A former professor and dean at the University of California, Berkeley's Graduate School of Journalism, Orville Schell is the Arthur Ross Director of the Center on U.S.-China Relations at Asia Society in New York. The author of 14 books, nine about China, Schell worked for the Ford Foundation in Indonesia, covered the war in Indochina as a journalist, and has traveled widely in China since the mid-’70s. He is a fellow at the Weatherhead East Asian Institute at Columbia University, a senior fellow at the Annenberg School of Communications at USC and a member of the Council on Foreign Relations. Schell was a fellow at Columbia University's Graduate School of Journalism and the recipient of many prizes and fellowships, including a Guggenheim Fellowship, the Overseas Press Club Award, and the Harvard-Stanford Shorenstein Prize in Asian Journalism.
Peter Schiff is CEO & chief global strategist of Euro Pacific Capital. He accurately and publicly predicted the bursting of the housing market and the subsequent collapse of the financial sector and the broader U.S. economy. A staple figure in the media, he appears frequently on CNBC, Fox Business, CNN, and Fox News. He is the author of several books, including the best-selling Crash Proof: How to Profit from the Coming Economic Collapse, and an upcoming book, The Real Crash: How To Save Yourself and Your Country. Schiff served as an economic adviser to Ron Paul in 2008 and in 2011, launched The Peter Schiff Show, a daily radio talk show.
Against the motion:
Ian Bremmer is the founder and president of Eurasia Group, a leading global political risk-research and consulting firm providing financial, corporate, and government clients with information and insight on how political developments move markets. Bremmer created Wall Street’s first global political risk index and has authored several books, including the national best-seller, The End of the Free Market, The J Curve, and the upcoming Every Nation for Itself. Bremmer is a contributor for the Financial Times A-List and Reuters.com, writes "The Call" blog on ForeignPolicy.com, and is a panelist for CNN International’s Connect the World. He has a Ph.D. in political science from Stanford University and currently teaches at Columbia University.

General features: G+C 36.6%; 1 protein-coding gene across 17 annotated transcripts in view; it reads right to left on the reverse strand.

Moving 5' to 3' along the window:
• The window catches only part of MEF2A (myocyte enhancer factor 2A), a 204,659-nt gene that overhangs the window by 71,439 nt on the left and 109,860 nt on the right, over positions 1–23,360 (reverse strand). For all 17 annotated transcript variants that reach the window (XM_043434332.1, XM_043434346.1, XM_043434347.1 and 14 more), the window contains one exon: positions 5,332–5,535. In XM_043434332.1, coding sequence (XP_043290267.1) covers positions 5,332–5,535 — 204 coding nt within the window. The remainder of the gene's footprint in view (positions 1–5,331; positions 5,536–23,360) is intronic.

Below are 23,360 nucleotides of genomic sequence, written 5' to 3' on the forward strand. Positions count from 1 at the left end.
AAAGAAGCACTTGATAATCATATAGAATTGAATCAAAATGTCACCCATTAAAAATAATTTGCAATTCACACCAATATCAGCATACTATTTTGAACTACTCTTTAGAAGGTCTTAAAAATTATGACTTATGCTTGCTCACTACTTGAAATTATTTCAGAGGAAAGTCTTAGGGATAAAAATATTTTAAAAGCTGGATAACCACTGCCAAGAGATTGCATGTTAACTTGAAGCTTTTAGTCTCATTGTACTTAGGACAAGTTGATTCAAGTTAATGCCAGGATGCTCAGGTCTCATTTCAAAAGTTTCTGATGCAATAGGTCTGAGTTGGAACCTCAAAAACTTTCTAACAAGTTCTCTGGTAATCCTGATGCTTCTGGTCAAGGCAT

Minxin Pei is the Tom and Margot Pritzker '72 professor of government and the director of the Keck Center for International and Strategic Studies. Formerly a senior associate and director of the China Program at the Carnegie Endowment for International Peace, his research focuses on democratization in developing countries, economic reform and governance in China, and U.S.-China relations. He is the author of From Reform to Revolution: The Demise of Communism in China and the Soviet Union and China’s Trapped Transition: The Limits of Developmental Autocracy. Pei’s research has been published in Foreign Policy, Foreign Affairs, The National Interest, Modern China, China Quarterly, Journal of Democracy, and many edited books. His op-eds have appeared in the Financial Times, the New York Times, the Washington Post, and other major newspapers. Dr. Pei received his MA and Ph.D. in political science from Harvard University.
John Donvan is an author and correspondent for ABC News. He has served as ABC’s White House correspondent, along with postings in Moscow, London, Jerusalem, and Amman, Jordan. He is writing a book on the history of autism, to be published by Crown in 2013.
Katy Waldman is a Slate assistant editor.